Episode 3 of 1883 begins with the threat of death ever-present. Our caravan is stalked every step of the way, and many of these men and women are dying. Whether it be through snake bites, fallen wagons or possessed dogs, it looks like many are going to perish before they make it to Oregon. The biggest obstacle they’ve had to face is still to come though, and that comes in the form of a river.
James and Shea are aware of this and it’s a big problem that cripples the entire caravan. The country to the west is rough, which is where James suggests they go, while Shea deliberates over going the longer path – and increasing their journey time – to the East.
It’s not much of a negotiation in truth, and to be honest either way it’s going to be tough going. If they try and cross the river where they are though, a good deal of them will drown. After their heated exchange of words, Thomas worries that James is undermining Shea’s authority.
In camp, Thomas and Shea run into a gypsy by the name of Noemi. She’s having trouble with her horses but Shea gives her some solid advice. Her two boys haven’t drunk anything for a fair while either, which certainly concerns the grizzled old man. He offers them canteens of water.
Shea promises to help but sternly rejects Noemi’s sexual advances, making it clear that he’ll get her to Oregon but won’t be marrying her.
Thomas begins talking to Noemi and learns that one of the men in camp has stolen all of her things. This betrayal, stealing from their own, brings Shea into cutting the thieves’ horses loose, messing up their wagon and taking the resources back to Noemi. Shea also promises to kill them if they go the same way they are.
With a bag over his shoulder, Shea confronts Josef and implores him to control his people. If he can’t, then it’ll be up to him to pick someone else to lead them forward. Thomas has concerns over Shea’s behaviour, reminding him that they need these travelers to trust them if they want to make the journey in one piece.
In camp, Elsa volunteers herself to help Ennis with the herd. James is not sure this is a good idea but Margaret decides to join her, intent on keeping an eye on the young woman. Ennis has more than herding on his mind though, and as Margaret and Elsa approach, those intentions are very obviously clear. Nothing happens but it’s definitely bubbling up.
While this is going on, James takes John out hunting. He’s taught how to hunt a deer. It’s a big stag too and enough to feed the camp for a week. James teaches him the art of honoring the kill, staining his cheeks with blood as they head back to camp with their kill.
When James arrives, Shea is there waiting for him. Shea tells James that heading east may be easier but it’ll add another 3 weeks to their journey. So naturally, they’re going to go West. Although Shea does begrudgingly agree, he points out James questioning his authority and how that’s damaging for the whole journey.
James only cares about his only family though; he doesn’t care about the politics among the traveling rabble of foreigners. Eventually though they do agree to head out together.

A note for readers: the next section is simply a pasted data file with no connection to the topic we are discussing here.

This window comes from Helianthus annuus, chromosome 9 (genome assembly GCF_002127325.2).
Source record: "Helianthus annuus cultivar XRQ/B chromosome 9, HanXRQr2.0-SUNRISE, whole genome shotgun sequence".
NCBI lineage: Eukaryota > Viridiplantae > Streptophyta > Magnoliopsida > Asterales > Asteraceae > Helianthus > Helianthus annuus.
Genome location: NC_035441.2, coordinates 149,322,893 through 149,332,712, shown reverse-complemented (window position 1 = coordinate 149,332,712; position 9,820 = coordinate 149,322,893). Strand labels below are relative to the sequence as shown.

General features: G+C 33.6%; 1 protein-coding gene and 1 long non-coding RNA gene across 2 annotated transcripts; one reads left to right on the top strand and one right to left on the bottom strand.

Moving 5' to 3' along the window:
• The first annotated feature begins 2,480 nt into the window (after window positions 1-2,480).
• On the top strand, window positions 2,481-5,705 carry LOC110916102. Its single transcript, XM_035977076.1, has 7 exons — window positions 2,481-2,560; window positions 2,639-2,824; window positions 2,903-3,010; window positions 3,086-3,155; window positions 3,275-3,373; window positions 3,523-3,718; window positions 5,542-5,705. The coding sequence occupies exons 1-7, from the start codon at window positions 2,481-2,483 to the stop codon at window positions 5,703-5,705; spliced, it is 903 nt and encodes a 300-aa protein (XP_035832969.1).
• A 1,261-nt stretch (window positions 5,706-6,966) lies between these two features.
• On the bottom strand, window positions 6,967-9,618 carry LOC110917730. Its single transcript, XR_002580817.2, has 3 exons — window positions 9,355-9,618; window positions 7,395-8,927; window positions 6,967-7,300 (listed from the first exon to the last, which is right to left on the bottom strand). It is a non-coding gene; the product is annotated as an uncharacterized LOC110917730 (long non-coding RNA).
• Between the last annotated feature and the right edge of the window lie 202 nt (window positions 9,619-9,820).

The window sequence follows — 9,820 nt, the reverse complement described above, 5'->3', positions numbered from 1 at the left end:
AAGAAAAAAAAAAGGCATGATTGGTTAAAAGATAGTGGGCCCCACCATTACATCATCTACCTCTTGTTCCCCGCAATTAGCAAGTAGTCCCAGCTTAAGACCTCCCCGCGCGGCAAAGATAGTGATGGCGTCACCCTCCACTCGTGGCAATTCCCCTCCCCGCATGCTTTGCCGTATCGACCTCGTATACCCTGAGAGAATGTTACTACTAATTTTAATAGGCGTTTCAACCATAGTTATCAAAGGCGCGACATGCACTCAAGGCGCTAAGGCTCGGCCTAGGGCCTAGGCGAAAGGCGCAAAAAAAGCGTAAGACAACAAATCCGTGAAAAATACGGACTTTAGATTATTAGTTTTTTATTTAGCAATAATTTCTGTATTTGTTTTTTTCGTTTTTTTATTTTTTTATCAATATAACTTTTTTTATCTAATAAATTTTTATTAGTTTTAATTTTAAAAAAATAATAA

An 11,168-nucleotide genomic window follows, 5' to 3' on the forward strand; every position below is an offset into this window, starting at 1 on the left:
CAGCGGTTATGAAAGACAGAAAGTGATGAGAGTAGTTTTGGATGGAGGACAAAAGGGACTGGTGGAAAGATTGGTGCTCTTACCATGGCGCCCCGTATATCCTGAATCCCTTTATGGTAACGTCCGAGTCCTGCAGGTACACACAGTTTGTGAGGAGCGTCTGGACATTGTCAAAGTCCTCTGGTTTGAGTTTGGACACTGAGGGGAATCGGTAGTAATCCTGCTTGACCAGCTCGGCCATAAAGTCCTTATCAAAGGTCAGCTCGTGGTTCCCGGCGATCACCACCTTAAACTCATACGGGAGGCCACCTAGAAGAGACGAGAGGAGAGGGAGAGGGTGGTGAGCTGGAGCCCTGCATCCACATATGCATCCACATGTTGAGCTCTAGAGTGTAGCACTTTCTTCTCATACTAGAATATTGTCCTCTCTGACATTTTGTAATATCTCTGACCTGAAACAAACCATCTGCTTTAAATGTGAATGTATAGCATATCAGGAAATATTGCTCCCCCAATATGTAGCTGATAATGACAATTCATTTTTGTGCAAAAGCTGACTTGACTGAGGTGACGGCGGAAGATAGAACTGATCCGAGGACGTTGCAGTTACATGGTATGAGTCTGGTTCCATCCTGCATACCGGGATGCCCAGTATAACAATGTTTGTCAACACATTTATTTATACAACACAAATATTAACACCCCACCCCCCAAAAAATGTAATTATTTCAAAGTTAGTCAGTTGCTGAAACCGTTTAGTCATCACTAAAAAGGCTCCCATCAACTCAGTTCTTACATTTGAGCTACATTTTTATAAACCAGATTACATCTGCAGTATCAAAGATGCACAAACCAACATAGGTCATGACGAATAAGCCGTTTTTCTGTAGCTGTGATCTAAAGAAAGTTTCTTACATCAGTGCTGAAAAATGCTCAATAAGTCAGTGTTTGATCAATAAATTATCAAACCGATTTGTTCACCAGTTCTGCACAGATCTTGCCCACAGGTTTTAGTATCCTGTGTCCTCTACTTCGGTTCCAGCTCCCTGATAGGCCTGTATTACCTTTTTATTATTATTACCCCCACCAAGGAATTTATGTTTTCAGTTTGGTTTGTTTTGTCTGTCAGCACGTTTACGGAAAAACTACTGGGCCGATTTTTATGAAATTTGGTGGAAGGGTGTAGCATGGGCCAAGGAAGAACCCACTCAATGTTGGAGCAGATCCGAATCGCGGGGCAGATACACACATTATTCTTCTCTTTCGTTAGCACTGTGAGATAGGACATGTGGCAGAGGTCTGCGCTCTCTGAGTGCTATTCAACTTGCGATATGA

That night, the robber from earlier attempts to rally the people to his caused, moaning about Shea’s leadership. Shea certainly makes his point clear that night, drawing his gun at a lightning quick speed and reminding the sobbing man that killing him would mean absolutely nothing, especially not after the massacres he’s faced in the past.
When the robbers do eventually leave, Shea tells the rest of the foreigners to police themselves or he and Thomas will step in. They’re going to leave in the morning but before they go, he implores them to collect up water – boiling it before drinking of course.
Leaving these robbers alive has an adverse effect too. It puts the caravan in grave danger, given the men may well go back to Fort Worth, collect up a whole bunch of thieves and approach the caravan as revenge. Shea is aware of this, especially when he talks to Thomas and bemoans his conscience for not killing them. Will it come back to haunt Shea in the future?
As the caravan starts moving, the threat of death moves with them, leaving plenty of dangers in the near future.
The Episode Review
The third episode of 1883 presents an interesting dilemma between two characters who are quickly becoming the personification of an unstoppable train meeting an immovable object. Shea and James both have very different ways of going about business and that much is especially true here.
The decision to travel West is perhaps the most obvious but the way it comes about is certainly concerning for Shea. These two have a really interesting dynamic and this episode only exemplifies that further.
On top of that, 1883 has a clever way of shifting the perspective across to the different family members and giving them their own subplots. It’s a nice way of adding depth to each of these characters, even John who starts too learn the way of the hunter.
This series has been really compelling and well written right the way through its run-time and the ending hints that we’re about to step it up and dive into even more drama for the episodes ahead.